Belfast Telegraph

Restaurant review: Arun Kapil at James Street South

James Street South, Belfast. Tel: 028 9043 4310

By Joris Minne

It's not the first time that James Street South graces the pages of this magazine, but nor is it every week that the multi-award winning restaurant (Georgina Campbell's 2016 Restaurant of the Year) is transformed into an Indian.

In the light of the forthcoming Irish Curry Awards (more on this in the coming weeks and months) and this being the NI Year of Food and Drink, it was only a matter of time before the two culinary legends, Niall McKenna and Arun Kapil, should meet in an explosive fusion of eastern and western culinary cultures.

But this wasn't going to be a case of slipping a tandoori oven in through the kitchen doors. This was to be a fine experience, something which would work as a fusion. You would be right in thinking that there is something experimental about the exercise, something requiring laboratory conditions. And that's what we got.

Arun Kapil is the former manager of the girl band Sugababes. He is an electrifying man whose post-pop world dedication to spices is unparalleled.

He has the charisma and charm to match this knowledge and is therefore embarking on a second, global smash-hit called Green Saffron. It's not the name of his new band. Green Saffron is a business which Arun runs from his new base in Cork.

Niall McKenna rates Arun very highly. But then so do other world-class chefs, including Alain Ducasse, who consults Arun on spices, blends, cooking techniques and all sorts of secrets from the darker side of the restaurant world. I use the term carefully because Arun is not scared of taking risks, nor is he afraid of taking his band of fans and followers into unknown territory. The Pied Piper of Hamlin would envy Arun's powers of persuasion. Who else could possibly convince you of eating a spatch-cocked chicken which has been marinated in a spice known as the devil's sh**e?

That's right: asafoetida, the mysterious eastern spice originally from the Iran/Afghanistan area is famous in India for its stink. Magically, when used by people who know how to handle it, it transcends into something entirely different, something approximating leeks or onions and garlic. This is an important point because certain religious beliefs in India require people not to eat onions and garlic.

Niall McKenna's team put together an Indian evening which featured gol guppa, a crisp, egg-sized, puri shell into which you could inset a set of mixes including chickpea and potato, chilli relish and tamarind water. Like a super-posh, three-dimensional poppadum, these were presented as amuse-bouches to start with. The journey eastwards continued into a pleasantly fresh and sweet dish of cured salmon, asparagus, broad bean and peas salad with roast mustard seed, carom, cardamom and cool mint yoghurt dressing.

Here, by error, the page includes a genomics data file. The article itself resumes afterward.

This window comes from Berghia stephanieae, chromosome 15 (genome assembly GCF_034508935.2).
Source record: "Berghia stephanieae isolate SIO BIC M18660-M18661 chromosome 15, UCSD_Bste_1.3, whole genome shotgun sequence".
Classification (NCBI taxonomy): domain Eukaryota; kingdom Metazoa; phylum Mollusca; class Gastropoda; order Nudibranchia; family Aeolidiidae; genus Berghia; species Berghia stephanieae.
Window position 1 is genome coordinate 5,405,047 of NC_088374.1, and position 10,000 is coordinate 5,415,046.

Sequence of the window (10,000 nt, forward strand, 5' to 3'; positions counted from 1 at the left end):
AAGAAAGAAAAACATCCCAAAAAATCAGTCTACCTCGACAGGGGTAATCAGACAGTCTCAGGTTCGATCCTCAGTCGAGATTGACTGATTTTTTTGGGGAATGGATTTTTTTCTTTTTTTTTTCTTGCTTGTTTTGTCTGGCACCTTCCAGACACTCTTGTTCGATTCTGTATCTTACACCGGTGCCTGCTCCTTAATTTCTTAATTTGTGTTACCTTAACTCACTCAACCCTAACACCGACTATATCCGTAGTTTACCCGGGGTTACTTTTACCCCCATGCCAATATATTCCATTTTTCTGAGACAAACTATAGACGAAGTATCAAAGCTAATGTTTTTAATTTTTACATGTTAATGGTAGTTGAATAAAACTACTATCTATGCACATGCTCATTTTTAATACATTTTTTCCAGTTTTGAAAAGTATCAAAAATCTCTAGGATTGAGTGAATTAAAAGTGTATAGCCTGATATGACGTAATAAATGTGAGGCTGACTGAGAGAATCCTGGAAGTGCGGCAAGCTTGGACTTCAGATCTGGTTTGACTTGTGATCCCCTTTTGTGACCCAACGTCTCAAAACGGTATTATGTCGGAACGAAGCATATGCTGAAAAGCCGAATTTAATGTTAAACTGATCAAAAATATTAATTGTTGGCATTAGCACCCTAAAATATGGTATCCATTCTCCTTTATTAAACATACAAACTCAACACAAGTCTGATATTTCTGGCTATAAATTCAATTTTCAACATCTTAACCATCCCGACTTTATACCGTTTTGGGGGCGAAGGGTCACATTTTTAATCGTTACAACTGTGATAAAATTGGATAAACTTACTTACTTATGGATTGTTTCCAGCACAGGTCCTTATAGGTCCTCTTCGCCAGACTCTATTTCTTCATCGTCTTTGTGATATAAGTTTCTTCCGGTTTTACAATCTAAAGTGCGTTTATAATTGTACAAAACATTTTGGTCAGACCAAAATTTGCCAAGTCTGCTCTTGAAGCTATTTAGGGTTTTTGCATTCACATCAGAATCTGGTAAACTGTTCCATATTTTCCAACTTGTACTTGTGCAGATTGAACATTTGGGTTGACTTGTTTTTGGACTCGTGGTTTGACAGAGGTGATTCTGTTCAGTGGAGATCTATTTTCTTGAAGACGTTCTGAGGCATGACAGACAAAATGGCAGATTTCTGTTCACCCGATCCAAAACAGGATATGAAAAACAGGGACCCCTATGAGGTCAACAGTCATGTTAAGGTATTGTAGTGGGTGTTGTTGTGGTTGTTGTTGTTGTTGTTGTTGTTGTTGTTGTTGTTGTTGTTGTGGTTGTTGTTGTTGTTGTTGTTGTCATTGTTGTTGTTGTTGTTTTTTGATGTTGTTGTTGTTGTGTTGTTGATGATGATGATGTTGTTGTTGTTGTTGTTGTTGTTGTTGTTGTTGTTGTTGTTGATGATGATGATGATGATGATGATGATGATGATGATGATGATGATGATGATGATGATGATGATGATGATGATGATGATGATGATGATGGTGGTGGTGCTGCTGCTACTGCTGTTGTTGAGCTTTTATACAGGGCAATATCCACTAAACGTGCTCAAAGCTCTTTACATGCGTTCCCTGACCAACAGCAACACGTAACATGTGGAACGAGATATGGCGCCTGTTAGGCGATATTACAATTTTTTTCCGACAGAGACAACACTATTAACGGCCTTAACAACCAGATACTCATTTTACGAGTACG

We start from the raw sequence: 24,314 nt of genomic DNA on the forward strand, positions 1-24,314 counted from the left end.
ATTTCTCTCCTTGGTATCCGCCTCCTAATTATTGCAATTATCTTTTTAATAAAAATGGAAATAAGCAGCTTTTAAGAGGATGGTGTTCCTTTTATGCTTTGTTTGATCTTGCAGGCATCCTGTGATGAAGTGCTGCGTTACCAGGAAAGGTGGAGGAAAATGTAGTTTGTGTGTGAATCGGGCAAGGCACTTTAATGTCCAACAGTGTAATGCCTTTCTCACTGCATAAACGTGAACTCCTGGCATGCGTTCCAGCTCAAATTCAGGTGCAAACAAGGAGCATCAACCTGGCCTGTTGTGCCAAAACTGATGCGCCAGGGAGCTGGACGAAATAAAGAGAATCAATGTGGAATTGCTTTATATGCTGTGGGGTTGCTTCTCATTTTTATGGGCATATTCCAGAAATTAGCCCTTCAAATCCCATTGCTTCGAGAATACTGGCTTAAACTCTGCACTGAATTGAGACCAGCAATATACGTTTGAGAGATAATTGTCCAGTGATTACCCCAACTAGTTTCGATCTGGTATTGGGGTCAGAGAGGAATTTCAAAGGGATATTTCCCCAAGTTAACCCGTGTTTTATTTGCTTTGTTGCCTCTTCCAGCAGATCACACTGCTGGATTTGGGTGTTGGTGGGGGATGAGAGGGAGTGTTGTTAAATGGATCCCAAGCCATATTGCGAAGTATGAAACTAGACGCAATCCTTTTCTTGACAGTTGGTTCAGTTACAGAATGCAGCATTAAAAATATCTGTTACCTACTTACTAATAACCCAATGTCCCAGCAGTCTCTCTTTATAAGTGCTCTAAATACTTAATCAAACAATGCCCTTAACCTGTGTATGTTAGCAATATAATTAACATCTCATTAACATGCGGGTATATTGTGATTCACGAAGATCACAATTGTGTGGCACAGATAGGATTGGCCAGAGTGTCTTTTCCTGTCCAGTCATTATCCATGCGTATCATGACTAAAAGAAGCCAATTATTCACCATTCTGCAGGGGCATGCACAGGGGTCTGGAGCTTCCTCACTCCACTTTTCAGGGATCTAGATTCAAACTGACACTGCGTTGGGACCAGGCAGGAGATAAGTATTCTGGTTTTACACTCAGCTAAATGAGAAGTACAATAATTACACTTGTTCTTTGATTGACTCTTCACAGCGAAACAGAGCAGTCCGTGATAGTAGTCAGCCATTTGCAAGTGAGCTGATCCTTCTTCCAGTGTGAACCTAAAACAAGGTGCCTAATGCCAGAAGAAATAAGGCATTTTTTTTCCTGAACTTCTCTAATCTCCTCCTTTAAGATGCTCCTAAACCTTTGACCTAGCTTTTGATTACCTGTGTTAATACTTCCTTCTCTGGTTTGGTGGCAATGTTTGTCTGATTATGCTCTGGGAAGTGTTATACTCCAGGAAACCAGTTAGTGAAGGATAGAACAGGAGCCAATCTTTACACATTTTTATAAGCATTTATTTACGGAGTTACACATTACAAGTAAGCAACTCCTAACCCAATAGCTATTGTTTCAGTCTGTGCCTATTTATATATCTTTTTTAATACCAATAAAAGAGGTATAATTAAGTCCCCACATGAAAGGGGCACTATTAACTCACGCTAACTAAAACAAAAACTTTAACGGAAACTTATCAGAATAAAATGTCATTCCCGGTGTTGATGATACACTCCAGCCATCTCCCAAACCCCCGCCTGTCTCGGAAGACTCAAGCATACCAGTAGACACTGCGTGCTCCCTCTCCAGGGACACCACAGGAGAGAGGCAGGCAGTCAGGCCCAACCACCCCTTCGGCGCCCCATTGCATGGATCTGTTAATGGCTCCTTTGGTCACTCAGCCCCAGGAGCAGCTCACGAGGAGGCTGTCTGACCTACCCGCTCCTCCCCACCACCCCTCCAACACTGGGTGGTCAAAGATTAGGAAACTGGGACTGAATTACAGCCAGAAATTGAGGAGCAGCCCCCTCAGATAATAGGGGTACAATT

Strikingly European, the dish managed somehow to develop an eastern identity thanks to the bite of the carom. This is where Arun Kapil's talent for balance and blend comes through: mustard seed and cardamom? Who'd have thought of it?

Peppered Strangford mussels in a shallot and garlic broth were served up with big chunks of charred sour dough and aioli. This is a take on the advisor's favourite way to enjoy mussels: as a mouclade. A very mild and savoury curry, the sauce and mussels matched well. Arun and Niall say the secret to this is to use cider vinegar rather than white wine vinegar.

The spatch-cocked chicken with saffron, celery and shallot mix and an outstanding pilau rice made from a rare three-year old basmati and some Mogul style (north Indian) preserved lemons provided all sorts of kicks and flavours.

The closing act of rhubarb meringue, cumin and orange, Chantilly cream and stem ginger ice cream, pretty much sums up the point about successful cultural fusion.

In fact, the experiment was so successful that instead of ending up with a nicely balanced east-meets-west dinner, Kapil and McKenna created something seminal and new. Alain Ducasse experiments a lot and it's no wonder he reaches for Arun Kapil. But you don't have to go to Paris or Los Angeles to find these new flavours. Just look out for the next Arun Kapil/Niall McKenna dinner.

The bill:

Tasting menu x 2 £90

Bottle Pouilly Fumé £31

Total £121.00

Belfast Telegraph


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